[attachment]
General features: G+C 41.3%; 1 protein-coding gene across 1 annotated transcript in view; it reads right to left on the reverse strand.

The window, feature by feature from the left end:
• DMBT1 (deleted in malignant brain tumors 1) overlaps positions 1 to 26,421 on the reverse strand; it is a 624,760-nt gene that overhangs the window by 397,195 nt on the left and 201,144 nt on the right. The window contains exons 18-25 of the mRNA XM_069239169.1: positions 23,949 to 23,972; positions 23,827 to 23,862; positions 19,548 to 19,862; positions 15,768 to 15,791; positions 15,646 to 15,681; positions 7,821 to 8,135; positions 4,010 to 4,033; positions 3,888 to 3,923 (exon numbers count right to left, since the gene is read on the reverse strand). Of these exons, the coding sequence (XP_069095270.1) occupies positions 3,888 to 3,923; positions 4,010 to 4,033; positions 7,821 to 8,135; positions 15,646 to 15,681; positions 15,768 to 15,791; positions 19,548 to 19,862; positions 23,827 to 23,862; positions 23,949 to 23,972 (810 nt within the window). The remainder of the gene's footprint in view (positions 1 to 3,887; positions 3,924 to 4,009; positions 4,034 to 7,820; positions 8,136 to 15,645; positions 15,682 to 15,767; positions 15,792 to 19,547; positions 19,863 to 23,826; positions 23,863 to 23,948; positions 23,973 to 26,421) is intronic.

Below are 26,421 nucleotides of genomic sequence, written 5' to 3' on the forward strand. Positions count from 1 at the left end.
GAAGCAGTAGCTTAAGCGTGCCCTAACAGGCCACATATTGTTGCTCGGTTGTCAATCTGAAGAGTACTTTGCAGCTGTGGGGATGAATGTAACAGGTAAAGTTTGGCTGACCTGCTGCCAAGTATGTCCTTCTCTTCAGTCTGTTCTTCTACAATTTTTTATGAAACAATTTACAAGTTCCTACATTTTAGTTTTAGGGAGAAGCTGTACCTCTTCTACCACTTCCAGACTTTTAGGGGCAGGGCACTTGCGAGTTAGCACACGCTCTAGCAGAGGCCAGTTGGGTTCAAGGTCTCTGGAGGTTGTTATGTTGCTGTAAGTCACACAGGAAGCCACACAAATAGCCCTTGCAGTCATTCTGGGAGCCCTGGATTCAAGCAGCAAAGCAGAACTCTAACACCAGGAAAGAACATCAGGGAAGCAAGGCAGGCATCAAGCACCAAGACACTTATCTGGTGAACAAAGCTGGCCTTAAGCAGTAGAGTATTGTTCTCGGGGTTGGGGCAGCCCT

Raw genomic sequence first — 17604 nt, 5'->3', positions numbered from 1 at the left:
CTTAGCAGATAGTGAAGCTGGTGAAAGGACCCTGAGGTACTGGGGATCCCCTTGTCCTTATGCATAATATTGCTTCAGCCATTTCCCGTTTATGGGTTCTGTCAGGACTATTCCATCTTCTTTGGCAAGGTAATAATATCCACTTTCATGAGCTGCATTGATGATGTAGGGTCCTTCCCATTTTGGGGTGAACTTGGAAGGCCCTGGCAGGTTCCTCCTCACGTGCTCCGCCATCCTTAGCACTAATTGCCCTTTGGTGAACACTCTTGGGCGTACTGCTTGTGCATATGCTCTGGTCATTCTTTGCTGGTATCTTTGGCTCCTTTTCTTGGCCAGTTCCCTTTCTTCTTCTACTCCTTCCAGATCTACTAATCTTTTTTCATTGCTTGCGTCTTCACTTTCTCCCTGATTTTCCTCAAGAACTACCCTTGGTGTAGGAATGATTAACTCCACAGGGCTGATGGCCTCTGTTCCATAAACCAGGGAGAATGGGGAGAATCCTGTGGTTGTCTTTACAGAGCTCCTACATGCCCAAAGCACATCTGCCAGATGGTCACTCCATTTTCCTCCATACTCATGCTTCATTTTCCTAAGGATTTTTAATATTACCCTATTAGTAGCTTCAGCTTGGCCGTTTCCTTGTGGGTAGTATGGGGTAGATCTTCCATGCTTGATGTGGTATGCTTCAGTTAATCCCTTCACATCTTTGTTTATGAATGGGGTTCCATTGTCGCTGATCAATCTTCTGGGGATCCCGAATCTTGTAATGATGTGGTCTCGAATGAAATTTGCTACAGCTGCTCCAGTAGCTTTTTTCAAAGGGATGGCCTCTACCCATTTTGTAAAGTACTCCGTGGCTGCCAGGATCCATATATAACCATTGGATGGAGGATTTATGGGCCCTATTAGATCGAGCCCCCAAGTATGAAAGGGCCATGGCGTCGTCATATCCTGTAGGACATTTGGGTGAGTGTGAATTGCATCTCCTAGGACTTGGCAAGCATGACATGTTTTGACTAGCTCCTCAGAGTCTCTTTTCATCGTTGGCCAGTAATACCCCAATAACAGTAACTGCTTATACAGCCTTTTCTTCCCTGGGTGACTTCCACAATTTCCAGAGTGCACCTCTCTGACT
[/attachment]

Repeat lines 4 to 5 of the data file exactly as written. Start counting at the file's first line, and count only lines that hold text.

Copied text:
Below are 26,421 nucleotides of genomic sequence, written 5' to 3' on the forward strand. Positions count from 1 at the left end.
GAAGCAGTAGCTTAAGCGTGCCCTAACAGGCCACATATTGTTGCTCGGTTGTCAATCTGAAGAGTACTTTGCAGCTGTGGGGATGAATGTAACAGGTAAAGTTTGGCTGACCTGCTGCCAAGTATGTCCTTCTCTTCAGTCTGTTCTTCTACAATTTTTTATGAAACAATTTACAAGTTCCTACATTTTAGTTTTAGGGAGAAGCTGTACCTCTTCTACCACTTCCAGACTTTTAGGGGCAGGGCACTTGCGAGTTAGCACACGCTCTAGCAGAGGCCAGTTGGGTTCAAGGTCTCTGGAGGTTGTTATGTTGCTGTAAGTCACACAGGAAGCCACACAAATAGCCCTTGCAGTCATTCTGGGAGCCCTGGATTCAAGCAGCAAAGCAGAACTCTAACACCAGGAAAGAACATCAGGGAAGCAAGGCAGGCATCAAGCACCAAGACACTTATCTGGTGAACAAAGCTGGCCTTAAGCAGTAGAGTATTGTTCTCGGGGTTGGGGCAGCCCT